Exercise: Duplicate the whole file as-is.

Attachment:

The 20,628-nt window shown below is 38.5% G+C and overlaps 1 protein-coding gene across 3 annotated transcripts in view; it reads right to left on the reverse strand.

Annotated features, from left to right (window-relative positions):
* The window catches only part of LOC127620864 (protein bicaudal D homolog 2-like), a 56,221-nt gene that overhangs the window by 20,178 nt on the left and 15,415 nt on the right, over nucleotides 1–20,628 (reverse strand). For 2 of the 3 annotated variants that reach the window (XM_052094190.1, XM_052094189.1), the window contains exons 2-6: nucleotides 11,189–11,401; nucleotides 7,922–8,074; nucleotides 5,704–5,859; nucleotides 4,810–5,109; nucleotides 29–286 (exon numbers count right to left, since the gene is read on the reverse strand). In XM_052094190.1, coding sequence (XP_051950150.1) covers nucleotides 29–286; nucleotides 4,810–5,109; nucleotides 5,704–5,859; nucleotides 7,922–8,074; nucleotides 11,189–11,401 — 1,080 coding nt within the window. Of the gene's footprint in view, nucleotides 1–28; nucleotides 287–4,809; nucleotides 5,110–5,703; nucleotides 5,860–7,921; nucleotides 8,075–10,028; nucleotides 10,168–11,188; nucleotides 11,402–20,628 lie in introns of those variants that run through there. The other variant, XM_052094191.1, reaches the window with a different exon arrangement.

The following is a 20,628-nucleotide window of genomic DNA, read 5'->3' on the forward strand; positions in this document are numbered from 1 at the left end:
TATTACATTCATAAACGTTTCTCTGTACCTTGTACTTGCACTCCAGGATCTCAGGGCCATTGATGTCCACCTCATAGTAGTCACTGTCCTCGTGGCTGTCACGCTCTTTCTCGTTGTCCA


The 20,628-nt window shown below is 38.5% G+C and overlaps 1 protein-coding gene across 3 annotated transcripts in view; it reads right to left on the reverse strand.

Annotated features, from left to right (window-relative positions):
* The window catches only part of LOC127620864 (protein bicaudal D homolog 2-like), a 56,221-nt gene that overhangs the window by 20,178 nt on the left and 15,415 nt on the right, over nucleotides 1–20,628 (reverse strand). For 2 of the 3 annotated variants that reach the window (XM_052094190.1, XM_052094189.1), the window contains exons 2-6: nucleotides 11,189–11,401; nucleotides 7,922–8,074; nucleotides 5,704–5,859; nucleotides 4,810–5,109; nucleotides 29–286 (exon numbers count right to left, since the gene is read on the reverse strand). In XM_052094190.1, coding sequence (XP_051950150.1) covers nucleotides 29–286; nucleotides 4,810–5,109; nucleotides 5,704–5,859; nucleotides 7,922–8,074; nucleotides 11,189–11,401 — 1,080 coding nt within the window. Of the gene's footprint in view, nucleotides 1–28; nucleotides 287–4,809; nucleotides 5,110–5,703; nucleotides 5,860–7,921; nucleotides 8,075–10,028; nucleotides 10,168–11,188; nucleotides 11,402–20,628 lie in introns of those variants that run through there. The other variant, XM_052094191.1, reaches the window with a different exon arrangement.

The following is a 20,628-nucleotide window of genomic DNA, read 5'->3' on the forward strand; positions in this document are numbered from 1 at the left end:
TATTACATTCATAAACGTTTCTCTGTACCTTGTACTTGCACTCCAGGATCTCAGGGCCATTGATGTCCACCTCATAGTAGTCACTGTCCTCGTGGCTGTCACGCTCTTTCTCGTTGTCCA